His latest scam involves commissioning Leonardo da Vinci to paint six more identical Mona Lisas in 1505 and then stealing the original from the Louvre in 1979 and selling each of the paintings to different private collectors to make seven times as much money. With his costly research and experiments, Scaroth is on the cusp of acquiring a working time machine.
As with his unfinished Season 17 finale Shada, a few elements of this story later turned up in Adams’ Dirk Gently’s Holistic Detective Agency. Specifically, the bits where a spaceship crash kickstarts life on Earth and a time traveller seeks to undo it will be very familiar to fans of that book. While Adams didn’t novelise any of his serials for Target, he knew an interesting idea when he had one.
Beyond the sci-fi of it all, the serial makes a few fun jabs at the art world, whether it’s in the fun cameos from John Cleese and Eleanor Bron as art critics who think the TARDIS is a gallery installation or the then-topical reference to alleged art forger Tom Keating. After he was acquitted at trial in 1979, it was reported that Keating wrote on the canvas of each forgery before painting over them, in much the same way as the Doctor writes “THIS IS A FAKE” in felt-tip pen underneath Leonardo’s spare Mona Lisas.
Confronted about this by Duggan at the end of the serial, after the real Mona Lisa is presumed destroyed and one of the copies hangs in the Louvre, the Doctor shrugs that if people have to X-ray art to know it’s art, they’re not enjoying it properly.
“This is a fake”
On a similar tack, Adams responded to the initial fan backlash to the serial’s lighter tone with his usual panache.
He wrote: “If the programme didn’t move and take a few risks then it would have died of boredom years ago” – a sentiment that’s just as true of the show 40 years on as it was when the serial first aired.
Like Scaroth, City Of Death exists in recognisable fragments throughout later stories. In production terms, Nathan-Turner booked several more overseas shoots when he became the series’ producer. Furthermore, whether playing themselves or another planet, international locations have been a staple of Doctor Who’s ever-increasing production value since it returned to our screens in 2005.
On a more creative level, it mints the kind of funnier, wittier adventure that characterises the new series. Moreover, its high-concept timey-wimey shenaniganizing came back around in a big bad way when the format transitioned from multi-part serials to fast-paced 45-minute episodes.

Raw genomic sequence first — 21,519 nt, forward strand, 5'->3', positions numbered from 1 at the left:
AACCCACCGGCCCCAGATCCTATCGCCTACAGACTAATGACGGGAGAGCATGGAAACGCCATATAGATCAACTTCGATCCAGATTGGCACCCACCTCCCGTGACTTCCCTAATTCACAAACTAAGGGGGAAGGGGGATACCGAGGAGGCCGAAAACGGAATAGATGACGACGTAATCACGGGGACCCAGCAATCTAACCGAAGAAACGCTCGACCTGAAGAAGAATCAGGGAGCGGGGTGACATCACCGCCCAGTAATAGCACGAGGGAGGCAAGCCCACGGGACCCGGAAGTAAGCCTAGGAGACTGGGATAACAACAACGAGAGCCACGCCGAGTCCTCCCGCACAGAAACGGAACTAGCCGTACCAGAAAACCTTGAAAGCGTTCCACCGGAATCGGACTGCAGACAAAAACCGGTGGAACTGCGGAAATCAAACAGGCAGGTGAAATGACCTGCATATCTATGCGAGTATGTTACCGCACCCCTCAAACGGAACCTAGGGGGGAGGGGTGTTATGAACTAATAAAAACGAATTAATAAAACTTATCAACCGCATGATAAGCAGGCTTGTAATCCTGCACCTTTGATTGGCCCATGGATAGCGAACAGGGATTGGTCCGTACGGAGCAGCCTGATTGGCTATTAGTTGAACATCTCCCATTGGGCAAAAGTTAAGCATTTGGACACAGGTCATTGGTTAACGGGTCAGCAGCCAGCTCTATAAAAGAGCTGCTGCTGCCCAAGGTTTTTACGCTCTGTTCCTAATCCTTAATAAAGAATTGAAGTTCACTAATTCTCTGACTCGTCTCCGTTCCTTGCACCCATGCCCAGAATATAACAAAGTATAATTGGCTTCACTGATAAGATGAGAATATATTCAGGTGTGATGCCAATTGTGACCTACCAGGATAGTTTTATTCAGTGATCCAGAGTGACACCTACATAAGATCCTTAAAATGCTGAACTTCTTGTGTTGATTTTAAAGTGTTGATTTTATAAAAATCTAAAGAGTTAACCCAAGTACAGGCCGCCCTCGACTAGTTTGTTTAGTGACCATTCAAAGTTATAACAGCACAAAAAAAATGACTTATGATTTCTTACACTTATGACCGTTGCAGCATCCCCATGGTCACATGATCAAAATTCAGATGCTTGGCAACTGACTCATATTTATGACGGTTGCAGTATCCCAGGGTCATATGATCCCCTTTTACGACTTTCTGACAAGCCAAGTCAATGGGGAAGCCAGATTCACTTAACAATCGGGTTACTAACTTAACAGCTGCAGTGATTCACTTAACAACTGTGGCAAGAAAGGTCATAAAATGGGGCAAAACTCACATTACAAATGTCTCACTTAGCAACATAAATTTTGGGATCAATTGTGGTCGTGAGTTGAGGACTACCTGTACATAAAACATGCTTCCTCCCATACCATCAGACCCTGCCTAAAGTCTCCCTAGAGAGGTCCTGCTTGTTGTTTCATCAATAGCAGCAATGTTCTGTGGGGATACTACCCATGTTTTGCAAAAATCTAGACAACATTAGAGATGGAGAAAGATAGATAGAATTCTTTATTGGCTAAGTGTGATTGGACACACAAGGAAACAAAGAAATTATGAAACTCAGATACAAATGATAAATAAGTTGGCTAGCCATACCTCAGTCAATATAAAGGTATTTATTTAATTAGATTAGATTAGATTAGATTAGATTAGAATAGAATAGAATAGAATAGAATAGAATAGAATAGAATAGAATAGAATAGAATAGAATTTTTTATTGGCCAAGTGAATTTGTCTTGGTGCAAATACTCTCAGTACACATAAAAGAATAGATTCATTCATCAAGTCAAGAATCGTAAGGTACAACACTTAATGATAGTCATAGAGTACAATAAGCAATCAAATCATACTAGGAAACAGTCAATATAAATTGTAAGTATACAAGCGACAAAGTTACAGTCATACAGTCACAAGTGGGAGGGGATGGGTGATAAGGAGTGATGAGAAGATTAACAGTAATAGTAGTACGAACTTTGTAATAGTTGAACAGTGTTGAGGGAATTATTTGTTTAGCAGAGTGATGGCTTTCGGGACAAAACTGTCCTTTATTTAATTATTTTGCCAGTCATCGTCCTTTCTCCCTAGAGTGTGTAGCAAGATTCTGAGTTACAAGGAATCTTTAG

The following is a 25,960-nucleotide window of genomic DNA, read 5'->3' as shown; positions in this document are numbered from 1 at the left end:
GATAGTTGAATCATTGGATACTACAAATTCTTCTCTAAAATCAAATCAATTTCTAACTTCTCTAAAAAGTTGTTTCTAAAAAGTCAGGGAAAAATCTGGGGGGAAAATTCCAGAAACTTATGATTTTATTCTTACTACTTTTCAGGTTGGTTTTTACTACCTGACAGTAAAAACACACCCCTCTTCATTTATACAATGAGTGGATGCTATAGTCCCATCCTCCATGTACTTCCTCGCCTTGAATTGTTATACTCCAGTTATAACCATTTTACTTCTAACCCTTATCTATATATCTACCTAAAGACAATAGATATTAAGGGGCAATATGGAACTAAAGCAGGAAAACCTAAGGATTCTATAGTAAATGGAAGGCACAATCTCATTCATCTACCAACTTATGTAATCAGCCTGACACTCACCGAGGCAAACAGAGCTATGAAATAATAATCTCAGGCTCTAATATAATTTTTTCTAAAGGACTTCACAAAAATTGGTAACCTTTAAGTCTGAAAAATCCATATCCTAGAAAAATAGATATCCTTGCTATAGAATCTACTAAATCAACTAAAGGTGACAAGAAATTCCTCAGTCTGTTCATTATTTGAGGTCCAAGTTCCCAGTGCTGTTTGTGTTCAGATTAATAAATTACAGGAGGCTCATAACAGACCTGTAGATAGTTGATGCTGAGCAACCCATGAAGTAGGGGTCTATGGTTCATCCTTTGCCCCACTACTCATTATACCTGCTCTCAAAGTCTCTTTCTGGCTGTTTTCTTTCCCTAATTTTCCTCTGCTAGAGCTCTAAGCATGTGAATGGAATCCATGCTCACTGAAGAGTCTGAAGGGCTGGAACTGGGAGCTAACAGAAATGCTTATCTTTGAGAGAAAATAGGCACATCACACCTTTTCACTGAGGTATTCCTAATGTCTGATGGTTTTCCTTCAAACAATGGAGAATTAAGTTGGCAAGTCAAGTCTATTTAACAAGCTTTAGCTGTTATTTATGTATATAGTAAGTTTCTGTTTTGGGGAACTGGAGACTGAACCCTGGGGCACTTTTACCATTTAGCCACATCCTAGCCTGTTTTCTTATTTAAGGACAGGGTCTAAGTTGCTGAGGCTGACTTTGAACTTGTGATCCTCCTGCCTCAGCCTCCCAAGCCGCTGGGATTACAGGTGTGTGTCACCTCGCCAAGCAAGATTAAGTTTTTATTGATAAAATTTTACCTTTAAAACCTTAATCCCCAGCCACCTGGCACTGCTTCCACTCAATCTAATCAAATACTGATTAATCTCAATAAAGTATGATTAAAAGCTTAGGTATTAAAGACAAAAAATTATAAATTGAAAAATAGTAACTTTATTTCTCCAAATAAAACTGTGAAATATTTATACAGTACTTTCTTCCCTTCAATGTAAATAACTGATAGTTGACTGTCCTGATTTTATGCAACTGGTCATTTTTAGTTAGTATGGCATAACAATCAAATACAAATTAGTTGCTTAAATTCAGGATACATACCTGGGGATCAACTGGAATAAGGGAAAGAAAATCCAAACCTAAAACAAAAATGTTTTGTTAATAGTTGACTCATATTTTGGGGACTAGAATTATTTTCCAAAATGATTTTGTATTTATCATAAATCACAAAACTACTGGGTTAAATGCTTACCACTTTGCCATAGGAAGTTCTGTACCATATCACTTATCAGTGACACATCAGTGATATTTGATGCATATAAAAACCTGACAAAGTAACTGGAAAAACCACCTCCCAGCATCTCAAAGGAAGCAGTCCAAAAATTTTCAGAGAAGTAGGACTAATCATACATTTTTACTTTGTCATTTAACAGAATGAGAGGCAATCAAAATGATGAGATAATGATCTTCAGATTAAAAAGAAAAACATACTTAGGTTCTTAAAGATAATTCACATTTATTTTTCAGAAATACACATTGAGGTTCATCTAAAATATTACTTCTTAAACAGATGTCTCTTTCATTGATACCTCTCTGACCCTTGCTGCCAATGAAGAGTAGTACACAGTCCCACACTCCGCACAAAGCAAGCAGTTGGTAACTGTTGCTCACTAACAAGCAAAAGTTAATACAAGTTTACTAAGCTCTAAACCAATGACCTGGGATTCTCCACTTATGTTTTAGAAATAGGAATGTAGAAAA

The serial’s reputation has grown even more in fan circles since 2005, thanks in part to the excellent DVD release that hit shelves shortly after Russell T Davies’ first series concluded on BBC One. If you haven’t checked out the special features yet, it’s worth watching the excellent documentary Paris In The Springtime and the original comedy sketch Eye On Blatchford, a mockumentary about the second-to-last of the Jagaroth living in a rural English village.
Granted, the extraordinary ratings of its original broadcast may have been the result of limited viewing options during the ITV strike. The serial’s audience increased week on week and peaked with Part Four, which was seen by 16.1 million people on 20th October 1979. For context, the highest-rated episode of New Who, Voyage Of The Damned, drew 13.3m on Christmas Day 2007.
The industrial action lasted from 10th August to 24th October, so City Of Death arrived right towards the end of that time. But if you had to choose one story to put in front of that many viewers, you couldn’t pick a better one than this lavish, entertaining sci-fi comedy. Incidentally, the first issue of Doctor Who Weekly, which continues to this day under the name Doctor Who Magazine, was published during the run of this serial, putting it alongside another first in the series’ long history.
For a serial that’s all about time, it couldn’t have been better timed. More than just a mere fluke of scheduling, it’s a gorgeously executed departure-from-format that was rarely attempted in the following years but proved to be hugely influential on the modern show’s writers. Taken on its own merits, it stands up just as well for the rapport between Baker, Ward, and the guest cast as for the innovation going on behind the scenes.